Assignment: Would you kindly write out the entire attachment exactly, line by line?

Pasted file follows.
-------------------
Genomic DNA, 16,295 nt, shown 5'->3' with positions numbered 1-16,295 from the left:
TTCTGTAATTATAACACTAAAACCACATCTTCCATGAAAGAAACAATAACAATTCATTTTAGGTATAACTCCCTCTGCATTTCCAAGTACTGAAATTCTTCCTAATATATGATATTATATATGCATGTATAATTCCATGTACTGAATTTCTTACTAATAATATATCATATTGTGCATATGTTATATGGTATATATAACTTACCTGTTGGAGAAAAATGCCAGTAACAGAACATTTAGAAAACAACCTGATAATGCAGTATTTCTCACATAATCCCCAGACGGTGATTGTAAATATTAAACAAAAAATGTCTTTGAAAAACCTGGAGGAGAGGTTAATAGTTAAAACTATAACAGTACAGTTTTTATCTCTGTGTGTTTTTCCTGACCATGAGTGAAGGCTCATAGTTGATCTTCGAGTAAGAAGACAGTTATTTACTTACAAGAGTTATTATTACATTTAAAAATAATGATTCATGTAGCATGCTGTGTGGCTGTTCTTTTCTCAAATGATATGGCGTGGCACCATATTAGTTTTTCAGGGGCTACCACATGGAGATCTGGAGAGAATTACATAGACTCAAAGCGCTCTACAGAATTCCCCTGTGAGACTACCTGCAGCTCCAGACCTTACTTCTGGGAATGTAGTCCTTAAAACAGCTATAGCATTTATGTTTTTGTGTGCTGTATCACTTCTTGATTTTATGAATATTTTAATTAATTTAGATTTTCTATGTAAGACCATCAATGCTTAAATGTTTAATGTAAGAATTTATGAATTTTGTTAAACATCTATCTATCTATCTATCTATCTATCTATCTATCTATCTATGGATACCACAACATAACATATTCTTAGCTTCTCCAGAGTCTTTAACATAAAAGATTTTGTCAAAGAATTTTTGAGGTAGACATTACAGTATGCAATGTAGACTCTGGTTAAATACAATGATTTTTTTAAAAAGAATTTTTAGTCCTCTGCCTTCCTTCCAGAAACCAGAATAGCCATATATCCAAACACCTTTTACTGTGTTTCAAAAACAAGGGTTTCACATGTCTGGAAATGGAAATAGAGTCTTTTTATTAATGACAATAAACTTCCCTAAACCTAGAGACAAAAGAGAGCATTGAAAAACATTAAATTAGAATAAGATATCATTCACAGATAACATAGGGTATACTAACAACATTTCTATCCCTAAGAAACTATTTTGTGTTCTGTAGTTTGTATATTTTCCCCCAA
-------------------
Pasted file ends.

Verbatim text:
Genomic DNA, 16,295 nt, shown 5'->3' with positions numbered 1-16,295 from the left:
TTCTGTAATTATAACACTAAAACCACATCTTCCATGAAAGAAACAATAACAATTCATTTTAGGTATAACTCCCTCTGCATTTCCAAGTACTGAAATTCTTCCTAATATATGATATTATATATGCATGTATAATTCCATGTACTGAATTTCTTACTAATAATATATCATATTGTGCATATGTTATATGGTATATATAACTTACCTGTTGGAGAAAAATGCCAGTAACAGAACATTTAGAAAACAACCTGATAATGCAGTATTTCTCACATAATCCCCAGACGGTGATTGTAAATATTAAACAAAAAATGTCTTTGAAAAACCTGGAGGAGAGGTTAATAGTTAAAACTATAACAGTACAGTTTTTATCTCTGTGTGTTTTTCCTGACCATGAGTGAAGGCTCATAGTTGATCTTCGAGTAAGAAGACAGTTATTTACTTACAAGAGTTATTATTACATTTAAAAATAATGATTCATGTAGCATGCTGTGTGGCTGTTCTTTTCTCAAATGATATGGCGTGGCACCATATTAGTTTTTCAGGGGCTACCACATGGAGATCTGGAGAGAATTACATAGACTCAAAGCGCTCTACAGAATTCCCCTGTGAGACTACCTGCAGCTCCAGACCTTACTTCTGGGAATGTAGTCCTTAAAACAGCTATAGCATTTATGTTTTTGTGTGCTGTATCACTTCTTGATTTTATGAATATTTTAATTAATTTAGATTTTCTATGTAAGACCATCAATGCTTAAATGTTTAATGTAAGAATTTATGAATTTTGTTAAACATCTATCTATCTATCTATCTATCTATCTATCTATCTATCTATGGATACCACAACATAACATATTCTTAGCTTCTCCAGAGTCTTTAACATAAAAGATTTTGTCAAAGAATTTTTGAGGTAGACATTACAGTATGCAATGTAGACTCTGGTTAAATACAATGATTTTTTTAAAAAGAATTTTTAGTCCTCTGCCTTCCTTCCAGAAACCAGAATAGCCATATATCCAAACACCTTTTACTGTGTTTCAAAAACAAGGGTTTCACATGTCTGGAAATGGAAATAGAGTCTTTTTATTAATGACAATAAACTTCCCTAAACCTAGAGACAAAAGAGAGCATTGAAAAACATTAAATTAGAATAAGATATCATTCACAGATAACATAGGGTATACTAACAACATTTCTATCCCTAAGAAACTATTTTGTGTTCTGTAGTTTGTATATTTTCCCCCAA